Background: Pheochromocytoma (Ph) is a rare catecholamine-secreting neuroendocrine tumour that arises from the chromaffin cells of the adrenal medulla. Ph usually presents with symptoms including paroxysmal headache, sweating, palpitations, and hypertension. Clinical case: During a computed tomography (CT) scan in a normotensive 49-year-old man, an incidentaloma of 4.5 cm was detected. Hypercortisolism was excluded after the dexamethasone suppression test, levels of DHEAS all falling within the normal range. After a 24-h urine collection, normal urinary metanephrines and a 4-fold higher level compared to the normal range of urinary normetanephrines were observed. Cortisoluria levels were within the normal range. Multiple endocrine neoplasia type 2 (MEN 2) was also excluded. Before the adrenalectomy, 123I meta-iodobenzylguanidine scintigraphy (MIBG) and 18F-fluoro-2-deoxy-d-glucose-positron emission tomography (FDG PET)/CT were performed and were both negative. Histological examination confirmed the laboratory diagnosis of Ph. Genetic screening to evaluate the SDHB, SDHD, RET, CDKN1B, and VHL genes was requested in order to test for Von Hippel Lindau disease, but unexpectedly all of these were negative. On follow-up after surgery, the patient presented normal urinary catecholamines. However, after Ph removal, he reported frequent episodes of erectile dysfunction (ED) despite non-use of any antihypertensive medications and in the absence of any other precipitating factors, such as hormonal imbalance. Conclusions: This is a case report in which, in a normotensive patient with Ph, both MIBG and FDG PET-CT were negative, as were also genetic exams, including VHL, this underlining the difficulties in diagnosing this condition; furthermore, a rare case of ED occurred after surgery.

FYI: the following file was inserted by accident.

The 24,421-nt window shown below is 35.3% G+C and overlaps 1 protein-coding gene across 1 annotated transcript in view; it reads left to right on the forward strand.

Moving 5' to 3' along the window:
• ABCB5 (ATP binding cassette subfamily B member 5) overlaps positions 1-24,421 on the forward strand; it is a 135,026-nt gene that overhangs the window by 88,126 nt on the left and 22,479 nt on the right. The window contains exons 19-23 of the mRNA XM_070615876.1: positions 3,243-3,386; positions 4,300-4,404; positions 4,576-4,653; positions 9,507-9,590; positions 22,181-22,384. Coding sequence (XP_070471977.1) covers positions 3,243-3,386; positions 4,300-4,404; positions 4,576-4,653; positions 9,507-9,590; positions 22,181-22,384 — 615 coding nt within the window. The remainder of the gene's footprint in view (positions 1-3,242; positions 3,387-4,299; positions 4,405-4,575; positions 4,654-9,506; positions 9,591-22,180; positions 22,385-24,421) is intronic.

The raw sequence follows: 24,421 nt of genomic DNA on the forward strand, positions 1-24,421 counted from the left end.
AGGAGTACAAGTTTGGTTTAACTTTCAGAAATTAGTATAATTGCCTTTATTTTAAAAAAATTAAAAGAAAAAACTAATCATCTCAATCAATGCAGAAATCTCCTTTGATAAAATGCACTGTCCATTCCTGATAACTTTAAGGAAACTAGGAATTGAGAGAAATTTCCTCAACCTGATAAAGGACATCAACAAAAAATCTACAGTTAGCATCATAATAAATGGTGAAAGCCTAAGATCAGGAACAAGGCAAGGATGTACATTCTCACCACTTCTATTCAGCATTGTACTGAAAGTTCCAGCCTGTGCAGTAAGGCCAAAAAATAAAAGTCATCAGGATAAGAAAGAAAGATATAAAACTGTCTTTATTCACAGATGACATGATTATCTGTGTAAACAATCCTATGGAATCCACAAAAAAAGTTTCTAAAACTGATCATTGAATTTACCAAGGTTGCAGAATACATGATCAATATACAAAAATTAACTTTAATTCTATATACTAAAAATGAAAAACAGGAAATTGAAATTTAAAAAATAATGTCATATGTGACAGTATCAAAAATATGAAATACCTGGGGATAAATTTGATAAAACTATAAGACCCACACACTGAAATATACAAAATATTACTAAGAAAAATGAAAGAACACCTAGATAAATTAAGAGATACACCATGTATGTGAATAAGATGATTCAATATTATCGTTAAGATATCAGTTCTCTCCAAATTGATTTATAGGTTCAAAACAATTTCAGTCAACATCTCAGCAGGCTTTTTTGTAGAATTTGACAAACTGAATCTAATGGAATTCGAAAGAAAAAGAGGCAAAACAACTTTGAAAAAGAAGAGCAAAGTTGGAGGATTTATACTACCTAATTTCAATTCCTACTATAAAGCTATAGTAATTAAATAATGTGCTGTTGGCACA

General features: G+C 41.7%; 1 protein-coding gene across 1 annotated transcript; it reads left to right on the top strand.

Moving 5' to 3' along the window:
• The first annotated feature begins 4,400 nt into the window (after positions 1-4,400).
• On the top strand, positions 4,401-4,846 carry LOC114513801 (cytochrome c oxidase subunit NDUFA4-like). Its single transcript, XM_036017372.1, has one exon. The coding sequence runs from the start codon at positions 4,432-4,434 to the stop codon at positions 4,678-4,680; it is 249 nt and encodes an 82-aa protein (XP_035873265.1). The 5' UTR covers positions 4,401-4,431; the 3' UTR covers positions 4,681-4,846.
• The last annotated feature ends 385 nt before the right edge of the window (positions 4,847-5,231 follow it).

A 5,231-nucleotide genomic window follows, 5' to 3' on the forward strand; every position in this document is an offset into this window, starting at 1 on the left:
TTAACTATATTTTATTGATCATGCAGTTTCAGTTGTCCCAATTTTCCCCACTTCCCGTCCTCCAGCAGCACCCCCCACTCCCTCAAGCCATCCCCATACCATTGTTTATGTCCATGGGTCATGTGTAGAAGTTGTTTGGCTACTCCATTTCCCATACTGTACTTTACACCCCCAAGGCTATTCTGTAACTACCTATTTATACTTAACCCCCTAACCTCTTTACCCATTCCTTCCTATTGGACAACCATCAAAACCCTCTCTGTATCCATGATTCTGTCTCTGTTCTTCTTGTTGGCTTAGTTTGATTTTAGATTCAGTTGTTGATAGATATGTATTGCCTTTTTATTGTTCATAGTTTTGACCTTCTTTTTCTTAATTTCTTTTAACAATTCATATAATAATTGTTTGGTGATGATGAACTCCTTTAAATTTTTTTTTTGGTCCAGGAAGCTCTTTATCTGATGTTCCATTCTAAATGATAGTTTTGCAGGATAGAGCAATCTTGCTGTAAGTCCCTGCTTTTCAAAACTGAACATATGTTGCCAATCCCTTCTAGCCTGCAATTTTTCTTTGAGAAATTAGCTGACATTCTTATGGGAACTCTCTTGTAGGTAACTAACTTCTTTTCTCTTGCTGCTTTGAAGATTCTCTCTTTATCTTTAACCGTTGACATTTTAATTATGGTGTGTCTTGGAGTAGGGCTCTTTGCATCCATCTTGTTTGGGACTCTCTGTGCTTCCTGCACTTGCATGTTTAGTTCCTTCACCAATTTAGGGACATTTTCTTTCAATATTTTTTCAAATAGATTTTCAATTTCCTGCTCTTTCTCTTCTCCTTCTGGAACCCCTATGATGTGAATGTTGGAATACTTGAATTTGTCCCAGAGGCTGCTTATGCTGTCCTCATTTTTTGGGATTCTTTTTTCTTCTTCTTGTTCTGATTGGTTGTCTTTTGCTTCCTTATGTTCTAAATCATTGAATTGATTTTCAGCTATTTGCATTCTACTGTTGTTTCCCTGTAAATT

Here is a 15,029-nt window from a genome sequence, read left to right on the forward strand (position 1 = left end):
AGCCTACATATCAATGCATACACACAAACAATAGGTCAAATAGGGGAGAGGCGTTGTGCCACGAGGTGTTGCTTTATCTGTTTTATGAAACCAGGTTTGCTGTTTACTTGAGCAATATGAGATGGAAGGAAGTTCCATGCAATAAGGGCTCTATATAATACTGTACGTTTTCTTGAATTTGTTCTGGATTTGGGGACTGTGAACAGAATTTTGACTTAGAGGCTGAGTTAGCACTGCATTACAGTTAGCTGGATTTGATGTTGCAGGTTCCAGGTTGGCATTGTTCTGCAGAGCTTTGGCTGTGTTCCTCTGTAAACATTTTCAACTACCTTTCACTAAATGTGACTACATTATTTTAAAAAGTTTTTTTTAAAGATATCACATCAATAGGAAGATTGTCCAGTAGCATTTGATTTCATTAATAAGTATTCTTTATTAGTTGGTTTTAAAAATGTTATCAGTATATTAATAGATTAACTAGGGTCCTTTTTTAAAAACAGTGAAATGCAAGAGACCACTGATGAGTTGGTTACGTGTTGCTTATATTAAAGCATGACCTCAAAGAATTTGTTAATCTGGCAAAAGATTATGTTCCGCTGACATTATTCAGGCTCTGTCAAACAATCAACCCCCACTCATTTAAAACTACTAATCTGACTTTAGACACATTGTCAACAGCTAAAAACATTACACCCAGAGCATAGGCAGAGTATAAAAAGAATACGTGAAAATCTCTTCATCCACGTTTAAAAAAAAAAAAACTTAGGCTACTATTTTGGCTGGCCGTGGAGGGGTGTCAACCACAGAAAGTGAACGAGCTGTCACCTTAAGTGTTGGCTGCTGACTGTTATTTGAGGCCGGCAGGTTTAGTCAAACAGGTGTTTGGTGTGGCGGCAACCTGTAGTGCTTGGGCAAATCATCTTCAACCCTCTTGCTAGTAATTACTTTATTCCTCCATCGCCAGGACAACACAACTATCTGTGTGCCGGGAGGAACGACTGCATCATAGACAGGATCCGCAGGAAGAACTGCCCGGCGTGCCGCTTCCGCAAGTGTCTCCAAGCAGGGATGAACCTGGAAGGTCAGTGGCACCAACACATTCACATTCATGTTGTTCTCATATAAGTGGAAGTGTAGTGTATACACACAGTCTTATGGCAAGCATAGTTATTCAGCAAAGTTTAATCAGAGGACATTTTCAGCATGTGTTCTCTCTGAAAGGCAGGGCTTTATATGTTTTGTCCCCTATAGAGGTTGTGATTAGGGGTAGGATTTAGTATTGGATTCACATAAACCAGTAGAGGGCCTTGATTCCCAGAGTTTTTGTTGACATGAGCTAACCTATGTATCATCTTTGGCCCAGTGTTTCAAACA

- 18F-FDG PET-TC
- Erectile dysfunction
- MIBG scintigraphy
ASJC Scopus subject areas
- Endocrinology, Diabetes and Metabolism